Julian Assange appears in court as lawyers complain prison has blocked Wikileaks founder from seeing key evidence

'We have pushed Belmarsh in every way - it is a breach of a defendant's rights,' lawyer says

Vincent Wood
Monday 13 January 2020 23:42 GMT
WikiLeaks' founder Julian Assange leaves Westminster Magistrates Court on 13 January
WikiLeaks' founder Julian Assange leaves Westminster Magistrates Court on 13 January

Julian Assange’s lawyers have complained prison officers stopped them spending adequate time with their client as the Wikileaks founder appeared in court ahead of his extradition hearing.

Mr Assange saluted supporters in a packed public gallery at Westminster Magistrates Court for a 12-minute hearing – speaking only to confirm his name and to briefly state he did not understand an element of the proceedings.

The hearing was adjourned for the remainder of the day after lawyer Gareth Peirce said she had been unable to spend sufficient time with her client and go through his evidence during a visit to HMP Belmarsh.

The 48-year-old is being held at the high-security prison as he awaits the outcome of an extradition request from the US, where he faces 18 charges brought forward by the Donald Trump's justice department including conspiracy to hack a Pentagon computer.

Ms Peirce said "We have pushed Belmarsh in every way - it is a breach of a defendant's rights."

Wearing a black jacket, grey jumper and glasses, Mr Assange slowly raised his right fist as he was led to the court’s holding cells to further discuss his case and sign off on evidence.

Among those supporting him at court was rapper MIA, who attended proceedings a day before she is due to receive an MBE for services to music.

“I think it was important to follow this case. I am off to get a medal at Buckingham Palace tomorrow and I think today is just as important," she told reporters outside court. "To give somebody an hour to put their case together is not right."

Mr Assange was arrested at the Ecuadorian embassy in London in April, having claimed asylum in the building for seven years to avoid extradition to Sweden over sex offence allegations - which he has always denied.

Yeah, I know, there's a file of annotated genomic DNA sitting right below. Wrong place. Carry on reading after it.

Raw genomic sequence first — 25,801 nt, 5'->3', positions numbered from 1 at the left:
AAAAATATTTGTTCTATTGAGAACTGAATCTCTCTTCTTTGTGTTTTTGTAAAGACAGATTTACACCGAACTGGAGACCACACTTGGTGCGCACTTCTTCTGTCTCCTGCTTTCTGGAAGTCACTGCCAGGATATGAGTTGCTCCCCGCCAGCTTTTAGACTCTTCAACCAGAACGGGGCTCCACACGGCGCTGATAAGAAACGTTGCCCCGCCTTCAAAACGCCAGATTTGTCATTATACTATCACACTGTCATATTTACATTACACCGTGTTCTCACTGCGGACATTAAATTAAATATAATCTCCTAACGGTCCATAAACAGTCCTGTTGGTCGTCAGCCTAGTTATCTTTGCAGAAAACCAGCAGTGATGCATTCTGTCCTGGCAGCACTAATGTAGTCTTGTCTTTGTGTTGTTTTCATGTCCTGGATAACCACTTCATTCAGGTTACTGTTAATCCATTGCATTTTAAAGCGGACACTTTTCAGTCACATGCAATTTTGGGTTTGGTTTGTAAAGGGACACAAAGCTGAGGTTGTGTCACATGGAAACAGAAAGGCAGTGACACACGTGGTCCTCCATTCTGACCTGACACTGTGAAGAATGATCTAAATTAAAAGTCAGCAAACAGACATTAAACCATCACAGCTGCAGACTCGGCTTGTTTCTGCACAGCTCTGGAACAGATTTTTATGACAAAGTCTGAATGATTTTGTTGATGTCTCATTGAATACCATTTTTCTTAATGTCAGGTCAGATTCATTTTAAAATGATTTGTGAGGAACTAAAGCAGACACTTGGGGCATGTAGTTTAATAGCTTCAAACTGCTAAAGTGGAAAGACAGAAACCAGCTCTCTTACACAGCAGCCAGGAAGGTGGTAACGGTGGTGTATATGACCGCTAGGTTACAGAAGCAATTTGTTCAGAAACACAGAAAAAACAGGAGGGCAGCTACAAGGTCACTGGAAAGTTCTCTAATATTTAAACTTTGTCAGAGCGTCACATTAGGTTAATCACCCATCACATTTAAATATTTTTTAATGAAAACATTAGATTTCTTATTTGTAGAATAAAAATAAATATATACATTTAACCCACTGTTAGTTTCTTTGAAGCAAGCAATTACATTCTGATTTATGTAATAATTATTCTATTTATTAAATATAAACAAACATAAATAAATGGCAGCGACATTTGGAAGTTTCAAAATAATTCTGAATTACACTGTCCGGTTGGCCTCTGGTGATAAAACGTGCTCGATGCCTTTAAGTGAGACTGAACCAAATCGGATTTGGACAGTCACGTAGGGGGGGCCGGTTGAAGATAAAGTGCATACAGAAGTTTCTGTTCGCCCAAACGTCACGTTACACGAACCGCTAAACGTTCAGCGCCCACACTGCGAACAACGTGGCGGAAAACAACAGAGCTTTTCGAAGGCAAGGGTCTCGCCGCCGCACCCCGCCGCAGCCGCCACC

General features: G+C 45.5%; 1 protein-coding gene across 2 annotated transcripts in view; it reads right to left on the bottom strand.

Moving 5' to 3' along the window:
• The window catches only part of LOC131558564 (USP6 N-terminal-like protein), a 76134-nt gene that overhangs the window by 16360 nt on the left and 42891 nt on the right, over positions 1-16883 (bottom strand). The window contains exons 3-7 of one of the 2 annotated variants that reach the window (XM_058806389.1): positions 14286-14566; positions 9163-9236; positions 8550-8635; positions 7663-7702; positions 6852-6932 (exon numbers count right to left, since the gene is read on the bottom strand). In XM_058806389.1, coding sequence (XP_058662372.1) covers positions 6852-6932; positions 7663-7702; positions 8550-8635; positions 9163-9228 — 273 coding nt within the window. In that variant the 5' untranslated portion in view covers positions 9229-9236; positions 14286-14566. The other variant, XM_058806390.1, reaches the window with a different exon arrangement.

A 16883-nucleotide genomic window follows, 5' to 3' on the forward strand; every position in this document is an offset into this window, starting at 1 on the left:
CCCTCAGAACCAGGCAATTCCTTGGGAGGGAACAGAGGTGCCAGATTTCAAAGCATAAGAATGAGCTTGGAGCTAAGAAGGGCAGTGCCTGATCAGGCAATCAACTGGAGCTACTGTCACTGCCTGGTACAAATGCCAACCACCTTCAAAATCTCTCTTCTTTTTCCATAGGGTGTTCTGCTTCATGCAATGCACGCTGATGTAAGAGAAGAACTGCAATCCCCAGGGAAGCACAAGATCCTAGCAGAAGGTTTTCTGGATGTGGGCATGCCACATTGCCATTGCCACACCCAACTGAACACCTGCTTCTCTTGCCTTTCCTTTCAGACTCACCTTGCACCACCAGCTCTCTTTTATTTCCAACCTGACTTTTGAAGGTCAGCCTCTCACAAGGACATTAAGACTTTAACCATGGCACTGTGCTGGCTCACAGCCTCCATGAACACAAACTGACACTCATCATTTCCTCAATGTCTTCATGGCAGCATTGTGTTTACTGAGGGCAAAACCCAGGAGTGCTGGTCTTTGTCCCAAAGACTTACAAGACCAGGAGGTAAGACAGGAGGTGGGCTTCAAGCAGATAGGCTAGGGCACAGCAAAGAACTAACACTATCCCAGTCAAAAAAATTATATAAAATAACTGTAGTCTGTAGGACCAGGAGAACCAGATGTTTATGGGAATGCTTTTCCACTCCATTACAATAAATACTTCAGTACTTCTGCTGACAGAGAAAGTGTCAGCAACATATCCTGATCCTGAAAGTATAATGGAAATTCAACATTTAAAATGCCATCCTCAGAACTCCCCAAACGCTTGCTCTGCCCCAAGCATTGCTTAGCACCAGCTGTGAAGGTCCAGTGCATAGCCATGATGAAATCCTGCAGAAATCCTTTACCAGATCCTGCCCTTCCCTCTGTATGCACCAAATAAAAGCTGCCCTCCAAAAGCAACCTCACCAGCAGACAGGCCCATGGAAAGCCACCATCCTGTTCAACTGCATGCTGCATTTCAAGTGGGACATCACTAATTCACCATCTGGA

Sweden has since dropped its investigation into Mr Assange because of the lenght of the time which has passed the claims were first made, but he still faces a string of charges in the US.

Many of the charges relate to Mr Assange’s founding and work on Wikileaks - which published sensitive and classified documents, including more than a million files leaked by US army intelligence analyst Chelsea Manning.

Human rights organisations have raised concerns over the duration of Mr Assange’s incarceration, including his time spent at HMP Belmarsh and in the Ecuadorean Embassy.

In May, Nils Melzer, the UN’s Special Rapporteur on torture, condemned the “deliberate, concerted and sustained nature of the abuse inflicted on Mr Assange”.

He added: “In 20 years of work with victims of war, violence and political persecution, I have never seen a group of democratic states ganging up to deliberately isolate, demonise and abuse a single individual for such a long time and with so little regard for human dignity and the rule of law. The collective persecution of Julian Assange must end here and now."

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